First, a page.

*  Japanese companies with the advantage of the world's most advanced home market
*  Korean companies with their long experience in the underlying CDMA technology.
Experience shows that ultimately there will only be room for a handful of these companies to be successful. But in the meantime, this overly competitive situation will make life difficult for all concerned.
So against this background, what lies ahead for the mobile infrastructure industry worldwide? What will be the factors that decide which of the current crop of 3G infrastructure vendors go on to become world leaders? Here we identify two factors we think will have a significant impact.

Flexible, lightweight solutions

Current 3G infrastructure solutions closely follow the model established with earlier generations of mobile infrastructure. However, there are signs that this will need to change in view of issues:
*  There will be an ever-growing need for new basestation sites to provide good 3G coverage. In the UK, for example, it is estimated that at least 12,000 new cell sites will be needed and, following recent trends, it is likely that many of these will involve protracted disputes with the communities where they need to be located.
*  Achieving good indoor coverage for 3G is a growing problem. 3G simply does not penetrate well into buildings and this will only get worse as higher data rates are introduced and with new features such as HSDPA.
*  Finally, there is the issue of the dynamic status of 3G standards. Although the basic standards are now fairly stable, there is no sign of standards-making machines such as the 3GPP slowing down. On the contrary an ambitious programme of continuous enhancement is already underway.
The problem for infrastructure vendors is the need continually to re-design products to keep pace. To address these issues, future infrastructure solutions will need to be much more lightweight and flexibleWith a new class of much more compact basestations, it will be possible to avoid the large cell sites that are becoming so unpopular with the public and to move instead to much smaller less conspicuous equipment that blends into the urban environment. Following the same theme, still smaller systems located indoors will be able to overcome the problem of indoor coverage.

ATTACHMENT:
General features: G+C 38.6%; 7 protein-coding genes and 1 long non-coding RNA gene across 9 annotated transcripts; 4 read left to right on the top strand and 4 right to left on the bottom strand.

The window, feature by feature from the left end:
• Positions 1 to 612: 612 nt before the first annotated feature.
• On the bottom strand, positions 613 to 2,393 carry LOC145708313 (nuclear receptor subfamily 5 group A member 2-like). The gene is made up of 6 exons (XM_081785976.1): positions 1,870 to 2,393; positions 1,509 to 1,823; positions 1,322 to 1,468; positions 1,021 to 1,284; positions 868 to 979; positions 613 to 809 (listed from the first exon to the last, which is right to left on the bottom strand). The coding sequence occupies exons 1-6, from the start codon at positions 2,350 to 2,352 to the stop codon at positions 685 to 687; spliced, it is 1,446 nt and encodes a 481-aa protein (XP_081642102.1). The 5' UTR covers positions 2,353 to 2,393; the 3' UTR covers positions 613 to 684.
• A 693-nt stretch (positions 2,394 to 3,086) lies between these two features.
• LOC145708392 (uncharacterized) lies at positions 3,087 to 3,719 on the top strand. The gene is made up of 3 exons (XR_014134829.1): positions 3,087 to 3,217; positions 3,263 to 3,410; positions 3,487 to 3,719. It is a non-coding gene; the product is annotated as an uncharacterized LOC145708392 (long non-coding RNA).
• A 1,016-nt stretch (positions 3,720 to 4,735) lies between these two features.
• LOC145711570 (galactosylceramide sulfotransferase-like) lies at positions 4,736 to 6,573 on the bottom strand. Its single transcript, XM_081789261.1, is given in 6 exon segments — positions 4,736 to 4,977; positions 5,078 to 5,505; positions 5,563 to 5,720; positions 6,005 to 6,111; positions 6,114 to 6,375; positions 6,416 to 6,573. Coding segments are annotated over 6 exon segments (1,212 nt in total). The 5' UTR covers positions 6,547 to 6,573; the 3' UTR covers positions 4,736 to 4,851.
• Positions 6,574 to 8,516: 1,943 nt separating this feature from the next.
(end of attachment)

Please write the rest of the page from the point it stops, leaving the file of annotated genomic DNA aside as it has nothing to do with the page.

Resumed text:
Basestations will also need to be much more flexible to overcome the problem of continual changes in 3G standards. This applies to both small and large basestations, but is especially pertinent where larger numbers of smaller basestations are deployed and where site visits to upgrade functionality will become prohibitively expensive. The technology that will provide the flexibility needed is software defined radio (SDR). With this approach, as much of the basestation functionality as possible is implemented in software, and enhancements and updates can then be loaded remotely in the form of a software update.

Picocell and microcell base stations

To understand the reason why small basestations will be so important in 3G networks, we first need to consider changes in the type of traffic in a 3G network.
With 2G, most traffic is voice calls and, of course, voice will remain an important element in 3G networks. But the real goal with 3G is to transition to a true mobile communication system rather than just a mobile telephone network. As a result, a growing part of the traffic will be made up of data, much of it at higher rates than is possible in 2G networks. In urban areas where users tend to cluster together in offices, stations, shopping malls and conference centres, this will quickly lead to a situation where the overall density of traffic is substantially higher than in 2G networks. The result is that many more basestations will be needed. But this will be uneconomic and, in many cases unacceptable due to public opposition to the introduction of new sites. The answer is to introduce a layer of smaller basestations in crowded urban areas to carry much of the traffic.